We all know about charter schools, vouchers and tax-credit scholarships. But there is a new kid on the school choice block called “education savings accounts” (ESAs) and they can be used to purchase multiple education options at a time – and even to save for college.
A new Friedman Foundation for Educational Choice report, released Wednesday, provides a detailed look at how the parents in one state are using the accounts.
But first, a quick primer: Maybe one day opponents will call these ESAs “nuevo neovouchers” but today supporters call them “education debit cards,” and for a good reason. The state deposits the funds into an account which can be spent – via a debit card – on private school tuition, fees, curriculum (which would include books and other coursework material), online courses, exam fees and tutoring services. Unspent funds are rolled over to the next year and can even be deposited into 529 college savings accounts to pay for future college tuition. Parents receive disbursements to the account quarterly and are expected to submit expense reports quarterly as well to ensure compliance with the law.
Arizona’s ESA, the “Empowerment Scholarship Accounts,” pays parents 90 percent of the state support (currently worth $2,845). Special needs students receive additional support based on the severity of the disability, with the average special need student awarded $13,600 in 2012. Accounts are currently limited to active-duty military families, foster care children, special needs students, and students in schools rated D or F.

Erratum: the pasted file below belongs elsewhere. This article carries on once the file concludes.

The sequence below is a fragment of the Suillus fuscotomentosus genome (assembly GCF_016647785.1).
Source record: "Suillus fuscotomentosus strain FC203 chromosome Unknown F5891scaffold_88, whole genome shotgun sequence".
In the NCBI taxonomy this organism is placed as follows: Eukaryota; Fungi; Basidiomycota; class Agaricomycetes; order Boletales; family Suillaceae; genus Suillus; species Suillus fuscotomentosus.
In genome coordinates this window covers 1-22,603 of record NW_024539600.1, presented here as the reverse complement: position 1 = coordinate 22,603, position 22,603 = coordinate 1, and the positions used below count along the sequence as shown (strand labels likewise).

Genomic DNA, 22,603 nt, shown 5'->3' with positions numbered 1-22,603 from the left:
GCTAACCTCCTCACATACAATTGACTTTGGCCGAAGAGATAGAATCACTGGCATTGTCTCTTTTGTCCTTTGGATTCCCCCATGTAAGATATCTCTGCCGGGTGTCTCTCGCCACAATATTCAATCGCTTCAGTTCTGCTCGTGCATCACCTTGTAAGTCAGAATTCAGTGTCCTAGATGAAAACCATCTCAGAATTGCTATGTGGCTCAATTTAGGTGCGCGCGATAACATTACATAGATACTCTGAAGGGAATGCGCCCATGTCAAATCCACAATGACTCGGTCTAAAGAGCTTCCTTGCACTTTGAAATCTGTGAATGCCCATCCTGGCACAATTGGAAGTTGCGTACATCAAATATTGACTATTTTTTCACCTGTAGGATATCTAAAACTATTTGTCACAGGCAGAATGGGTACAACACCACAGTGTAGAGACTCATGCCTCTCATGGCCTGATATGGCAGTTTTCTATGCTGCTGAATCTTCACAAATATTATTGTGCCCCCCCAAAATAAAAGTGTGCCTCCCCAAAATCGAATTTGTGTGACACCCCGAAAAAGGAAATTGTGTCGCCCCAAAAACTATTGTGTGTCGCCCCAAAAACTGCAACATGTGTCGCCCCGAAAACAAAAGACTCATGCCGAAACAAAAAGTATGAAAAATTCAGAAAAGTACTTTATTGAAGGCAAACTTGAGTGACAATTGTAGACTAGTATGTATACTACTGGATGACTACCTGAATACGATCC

The Friedman Foundation discovered 85 percent of the 316 Arizona families with ESAs in 2011 used them to pay for tuition at a private school, 20 percent to pay for special education or therapy services, and 15 percent to purchase supplemental tutoring. The least utilized services included exam fees (like the AP exam) and online course fees. Overall, approximately 26 percent of the money in the ESA accounts remained unspent at the end of FY 2012-13, allowing the funds to roll over and accumulate in the next school year.
ESAs “open the doors to an education that is uniquely tailored to a child’s individual needs by enabling parents to direct funds to multiple education providers,” writes Lindsey Burke, author of the Friedman report. Indeed, 34 percent of families paid for multiple options – for example, attending a private school while also purchasing supplemental curriculum and tutoring services.
Several state legislatures have explored the ESA concept since 2011 (in Florida, bills were introduced but didn’t get far) but right now they are only available in Arizona.